LOVELY BUT DEADLY (1981; Just for the Hell of It)
After her teenage kid brother dies due to drugs in the opening sequence, a pretty young female martial artist goes undercover to seek revenge in this unapologetic schlock-fest, which briefly passed through drive-ins before becoming an early-'80s pay-cable fixture. Directed/co-written by David Sheldon (producer of such drive-in faves as GRIZZLY and JUST BEFORE DAWN), with a story by Lawrence D. Foldes (YOUNG WARRIORS), this amusingly braindead romp is packed with over-aged "teenagers," sloppy chopsocky and slumming character actors... Meet the newest transfer student at Pacific Coast High, Mary Ann 'Lovely' Lovitt (Lucinda Dooling), who beats the crap out of the first dealer she encounters and overdoses him with his own "Liquid Angel," then uses her sex appeal to learn that this drug epidemic not only involves the football team, but wealthy boosters. Lovely soon brawls with vicious cheerleaders in the locker room, flirts with football-star/drug-pusher Mantis Managian (Pittsburgh Steelers running back Rick Moser) and makes an enemy out of his jealous girlfriend (Pamela Jean Bryant, H.O.T.S.), even as sole friend Steve (longtime soap star Michael O'Leary) gets pounded to a pulp and the apathetic local cops brush her off by telling Lovely to shut up and be a "good girl." But after fast-talking businessman "Honest Charlie" (Richard Herd) puts the creepy moves on Lovely and she lays him out, our plucky heroine is captured by the ring-leaders of this vast drug-import operation... Although Sheldon's direction is strictly TV-level (including the world's most lethargic motorboat race climax) and Lovely doesn't get to kick nearly enough ass, at least the film delivers a smattering of topless nudity and bursts of gratuitous idiocy, such as a full-blown catfight between Dooling and Bryant in the middle of a swanky costume party or Lovely's entire female martial arts class coming to her rescue in the finale. Much of the supporting cast seems to be enjoying this ridiculous gig though, particularly martial-arts-movie badguy Mel Novak (GAME OF DEATH, BLACK BELT JONES) as a sleazy bigwig who keeps an unlocked trunk full of drugs in his home office, plus Irwin Keyes and Judd Omen (escaped convict Mickey from PEE WEE'S BIG ADVENTURE) as henchmen who steam a guy to death inside a refrigerator box! There's also Marie Windsor (CAT-WOMEN OF THE MOON) as Lovely's aunt; Mary Beth McDonough (THE WALTONS) and Eddie Deezen-esque Marvin Katzoff as students; and it looks as if (future Tony Award winner and '50s Commie Blacklist victim) John Randolph filmed his handful of School Superintendent scenes during one long lunch break. The only misfire is untalented 1970s Aussie pop star (and future David Hasselhoff album producer) Mark Holden as Lovely's rich boyfriend Javelin Scott, whose unnecessary tunes slam the breaks on the dumbass fun. Meanwhile, much of this film's success is due to its likeable lead. Sure, Dooling's action moves are pathetic, but her unwavering enthusiasm helps to sell the screenplay's rampant stupidity. Unfortunately, Lucinda's acting career never really took off, snagging small roles in Spielberg's 1941 and SURF II, and also appearing in the 1980 Los Angeles stage premiere of Fassbinder's "The Bitter Tears of Petra Von Kant" (in the role played on film by Hanna Schygulla). She later married MGMT. Entertainment founder David Schiff and passed away in December 2015 after a 15-year-long battle with recurring brain tumors.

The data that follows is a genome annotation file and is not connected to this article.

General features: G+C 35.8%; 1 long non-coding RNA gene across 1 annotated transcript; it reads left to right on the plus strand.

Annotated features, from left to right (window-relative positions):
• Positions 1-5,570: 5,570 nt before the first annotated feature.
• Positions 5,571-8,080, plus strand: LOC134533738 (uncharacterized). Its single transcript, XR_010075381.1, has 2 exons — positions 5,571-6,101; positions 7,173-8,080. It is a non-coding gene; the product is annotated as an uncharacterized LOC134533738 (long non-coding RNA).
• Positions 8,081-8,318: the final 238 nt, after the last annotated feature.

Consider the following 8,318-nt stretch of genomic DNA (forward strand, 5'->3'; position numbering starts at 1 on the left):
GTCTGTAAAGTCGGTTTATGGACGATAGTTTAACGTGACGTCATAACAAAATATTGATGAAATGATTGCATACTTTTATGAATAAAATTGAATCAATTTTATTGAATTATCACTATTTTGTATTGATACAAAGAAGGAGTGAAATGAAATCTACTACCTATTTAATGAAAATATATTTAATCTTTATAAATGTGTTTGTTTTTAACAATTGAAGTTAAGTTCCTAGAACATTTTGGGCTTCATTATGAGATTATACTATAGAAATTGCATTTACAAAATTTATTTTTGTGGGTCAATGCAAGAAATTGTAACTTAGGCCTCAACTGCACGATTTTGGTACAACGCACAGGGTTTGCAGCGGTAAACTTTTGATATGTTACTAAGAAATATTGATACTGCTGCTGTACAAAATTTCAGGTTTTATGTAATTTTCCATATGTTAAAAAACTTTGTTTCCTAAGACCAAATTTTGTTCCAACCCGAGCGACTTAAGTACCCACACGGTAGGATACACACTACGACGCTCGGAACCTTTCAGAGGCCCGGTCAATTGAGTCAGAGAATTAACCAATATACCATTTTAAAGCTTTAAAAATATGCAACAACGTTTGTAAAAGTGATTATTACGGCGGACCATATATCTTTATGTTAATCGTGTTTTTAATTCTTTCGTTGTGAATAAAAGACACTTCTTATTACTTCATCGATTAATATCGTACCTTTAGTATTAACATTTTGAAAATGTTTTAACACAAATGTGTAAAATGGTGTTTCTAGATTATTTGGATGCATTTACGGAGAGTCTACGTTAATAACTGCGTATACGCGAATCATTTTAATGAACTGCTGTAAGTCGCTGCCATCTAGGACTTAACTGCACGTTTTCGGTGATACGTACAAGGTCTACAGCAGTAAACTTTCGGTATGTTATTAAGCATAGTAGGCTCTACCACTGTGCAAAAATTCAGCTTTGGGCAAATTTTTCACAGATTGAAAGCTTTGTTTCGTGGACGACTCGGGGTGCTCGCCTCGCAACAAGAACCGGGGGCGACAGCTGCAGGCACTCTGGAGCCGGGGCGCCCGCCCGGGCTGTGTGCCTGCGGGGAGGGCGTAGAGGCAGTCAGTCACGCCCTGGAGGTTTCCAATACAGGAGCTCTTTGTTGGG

© 2017 by Steven Puchalski.